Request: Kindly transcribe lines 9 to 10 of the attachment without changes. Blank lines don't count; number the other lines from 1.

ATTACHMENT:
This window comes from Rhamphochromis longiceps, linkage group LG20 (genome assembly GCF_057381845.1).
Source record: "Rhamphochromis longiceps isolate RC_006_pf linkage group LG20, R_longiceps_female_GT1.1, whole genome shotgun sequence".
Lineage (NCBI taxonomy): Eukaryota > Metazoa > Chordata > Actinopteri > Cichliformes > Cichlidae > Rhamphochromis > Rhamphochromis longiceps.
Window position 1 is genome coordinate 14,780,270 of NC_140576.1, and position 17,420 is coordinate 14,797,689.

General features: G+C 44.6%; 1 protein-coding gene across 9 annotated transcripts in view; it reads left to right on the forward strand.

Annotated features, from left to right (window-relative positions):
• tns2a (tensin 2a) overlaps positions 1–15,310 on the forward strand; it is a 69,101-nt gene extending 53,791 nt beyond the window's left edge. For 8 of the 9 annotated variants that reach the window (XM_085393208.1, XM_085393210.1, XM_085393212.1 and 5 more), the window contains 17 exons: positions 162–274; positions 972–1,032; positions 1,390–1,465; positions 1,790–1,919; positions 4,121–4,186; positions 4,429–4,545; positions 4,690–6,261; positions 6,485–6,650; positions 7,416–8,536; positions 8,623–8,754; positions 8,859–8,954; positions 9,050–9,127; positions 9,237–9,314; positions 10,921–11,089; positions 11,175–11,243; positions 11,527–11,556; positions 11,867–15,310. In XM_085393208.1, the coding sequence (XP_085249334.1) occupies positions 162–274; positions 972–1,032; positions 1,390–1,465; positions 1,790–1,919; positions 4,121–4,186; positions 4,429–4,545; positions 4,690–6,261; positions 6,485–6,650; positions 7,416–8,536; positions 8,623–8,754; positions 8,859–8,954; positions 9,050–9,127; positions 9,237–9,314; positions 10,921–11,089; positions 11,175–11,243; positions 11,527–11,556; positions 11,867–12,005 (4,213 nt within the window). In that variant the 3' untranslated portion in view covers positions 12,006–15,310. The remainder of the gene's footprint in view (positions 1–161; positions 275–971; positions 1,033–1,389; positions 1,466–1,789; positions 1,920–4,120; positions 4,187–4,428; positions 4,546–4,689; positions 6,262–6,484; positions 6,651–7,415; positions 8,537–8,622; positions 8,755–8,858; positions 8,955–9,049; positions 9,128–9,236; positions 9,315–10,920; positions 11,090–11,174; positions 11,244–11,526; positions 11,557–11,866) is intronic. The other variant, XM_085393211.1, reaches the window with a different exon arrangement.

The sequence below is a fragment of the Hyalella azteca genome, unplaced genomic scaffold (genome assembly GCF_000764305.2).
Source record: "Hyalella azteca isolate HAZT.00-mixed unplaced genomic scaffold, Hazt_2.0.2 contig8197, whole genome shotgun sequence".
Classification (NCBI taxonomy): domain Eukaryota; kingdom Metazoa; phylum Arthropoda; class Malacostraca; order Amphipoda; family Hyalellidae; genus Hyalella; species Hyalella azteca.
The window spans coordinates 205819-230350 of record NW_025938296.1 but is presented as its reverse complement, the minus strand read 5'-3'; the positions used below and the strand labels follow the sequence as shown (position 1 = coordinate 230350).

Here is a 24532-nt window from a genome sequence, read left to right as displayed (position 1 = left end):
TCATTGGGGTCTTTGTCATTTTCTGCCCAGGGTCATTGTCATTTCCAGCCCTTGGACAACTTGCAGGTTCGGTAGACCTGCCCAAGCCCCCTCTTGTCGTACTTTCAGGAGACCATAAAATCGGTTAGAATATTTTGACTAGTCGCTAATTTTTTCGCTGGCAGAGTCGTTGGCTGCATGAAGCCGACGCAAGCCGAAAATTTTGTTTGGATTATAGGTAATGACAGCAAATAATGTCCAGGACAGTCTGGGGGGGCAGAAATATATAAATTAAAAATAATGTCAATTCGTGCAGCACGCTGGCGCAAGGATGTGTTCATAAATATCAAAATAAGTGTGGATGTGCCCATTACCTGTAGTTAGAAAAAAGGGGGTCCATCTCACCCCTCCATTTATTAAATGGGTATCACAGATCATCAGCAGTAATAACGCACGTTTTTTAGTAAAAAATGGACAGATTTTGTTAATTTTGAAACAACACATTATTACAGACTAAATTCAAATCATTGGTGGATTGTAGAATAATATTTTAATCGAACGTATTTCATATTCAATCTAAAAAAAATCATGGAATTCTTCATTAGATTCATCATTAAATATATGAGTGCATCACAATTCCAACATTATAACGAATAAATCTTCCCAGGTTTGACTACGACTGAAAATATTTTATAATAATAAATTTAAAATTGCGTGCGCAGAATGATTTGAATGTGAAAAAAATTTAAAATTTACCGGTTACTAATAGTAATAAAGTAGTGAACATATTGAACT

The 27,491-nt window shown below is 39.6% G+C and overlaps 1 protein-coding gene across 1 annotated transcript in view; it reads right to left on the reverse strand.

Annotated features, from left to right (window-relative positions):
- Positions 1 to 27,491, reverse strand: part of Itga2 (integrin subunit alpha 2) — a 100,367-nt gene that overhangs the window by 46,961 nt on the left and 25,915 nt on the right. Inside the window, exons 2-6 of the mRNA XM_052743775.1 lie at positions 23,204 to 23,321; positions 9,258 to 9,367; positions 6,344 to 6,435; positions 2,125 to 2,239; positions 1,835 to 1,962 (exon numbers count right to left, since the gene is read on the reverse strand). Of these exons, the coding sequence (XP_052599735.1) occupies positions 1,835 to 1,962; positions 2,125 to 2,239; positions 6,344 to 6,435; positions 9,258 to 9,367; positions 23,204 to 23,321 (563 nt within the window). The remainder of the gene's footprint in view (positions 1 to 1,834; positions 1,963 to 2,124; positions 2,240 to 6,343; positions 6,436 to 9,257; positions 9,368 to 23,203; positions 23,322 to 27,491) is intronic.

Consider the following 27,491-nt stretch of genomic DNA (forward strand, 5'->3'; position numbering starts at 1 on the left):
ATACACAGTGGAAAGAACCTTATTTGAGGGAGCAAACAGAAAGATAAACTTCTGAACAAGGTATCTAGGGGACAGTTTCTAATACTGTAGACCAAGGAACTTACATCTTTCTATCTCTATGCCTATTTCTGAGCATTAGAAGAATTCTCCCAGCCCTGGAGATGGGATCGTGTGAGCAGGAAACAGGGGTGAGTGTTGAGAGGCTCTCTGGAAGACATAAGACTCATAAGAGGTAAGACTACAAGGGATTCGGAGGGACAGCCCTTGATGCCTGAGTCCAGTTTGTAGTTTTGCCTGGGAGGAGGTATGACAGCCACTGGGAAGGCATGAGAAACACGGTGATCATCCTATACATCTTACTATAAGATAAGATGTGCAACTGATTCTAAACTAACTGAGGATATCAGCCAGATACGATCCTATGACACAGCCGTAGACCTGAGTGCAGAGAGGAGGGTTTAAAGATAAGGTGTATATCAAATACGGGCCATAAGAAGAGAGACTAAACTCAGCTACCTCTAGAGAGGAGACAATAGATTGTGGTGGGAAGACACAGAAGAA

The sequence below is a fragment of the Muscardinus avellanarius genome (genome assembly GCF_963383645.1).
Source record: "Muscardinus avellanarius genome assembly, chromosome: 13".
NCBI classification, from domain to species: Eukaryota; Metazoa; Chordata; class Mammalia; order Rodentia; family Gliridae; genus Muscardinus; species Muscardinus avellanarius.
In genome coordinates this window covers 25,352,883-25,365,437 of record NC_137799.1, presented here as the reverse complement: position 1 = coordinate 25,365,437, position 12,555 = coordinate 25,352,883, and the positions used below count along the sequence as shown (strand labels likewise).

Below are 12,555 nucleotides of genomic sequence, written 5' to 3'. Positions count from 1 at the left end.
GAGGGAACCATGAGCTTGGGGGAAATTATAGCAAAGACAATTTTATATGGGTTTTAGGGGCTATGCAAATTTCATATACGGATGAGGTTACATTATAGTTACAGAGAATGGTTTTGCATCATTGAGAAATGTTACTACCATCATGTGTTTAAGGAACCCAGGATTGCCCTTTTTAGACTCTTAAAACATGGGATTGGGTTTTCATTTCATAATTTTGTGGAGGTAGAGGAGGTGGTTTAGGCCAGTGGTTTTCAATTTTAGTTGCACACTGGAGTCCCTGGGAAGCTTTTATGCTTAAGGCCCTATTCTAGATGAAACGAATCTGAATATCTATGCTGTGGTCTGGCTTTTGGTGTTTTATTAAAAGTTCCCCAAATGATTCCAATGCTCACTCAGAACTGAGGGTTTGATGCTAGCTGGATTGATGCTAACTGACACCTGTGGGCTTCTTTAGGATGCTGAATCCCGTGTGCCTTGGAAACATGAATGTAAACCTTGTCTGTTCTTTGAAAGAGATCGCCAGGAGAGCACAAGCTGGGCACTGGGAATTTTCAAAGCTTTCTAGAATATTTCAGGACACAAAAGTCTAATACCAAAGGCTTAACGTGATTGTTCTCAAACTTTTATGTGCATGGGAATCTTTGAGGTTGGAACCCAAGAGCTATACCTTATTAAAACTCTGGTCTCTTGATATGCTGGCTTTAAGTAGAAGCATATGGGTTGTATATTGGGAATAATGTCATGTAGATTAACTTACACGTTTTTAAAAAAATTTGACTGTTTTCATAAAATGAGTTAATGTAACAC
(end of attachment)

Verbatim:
Source record: "Hyalella azteca isolate HAZT.00-mixed unplaced genomic scaffold, Hazt_2.0.2 contig8197, whole genome shotgun sequence".
Classification (NCBI taxonomy): domain Eukaryota; kingdom Metazoa; phylum Arthropoda; class Malacostraca; order Amphipoda; family Hyalellidae; genus Hyalella; species Hyalella azteca.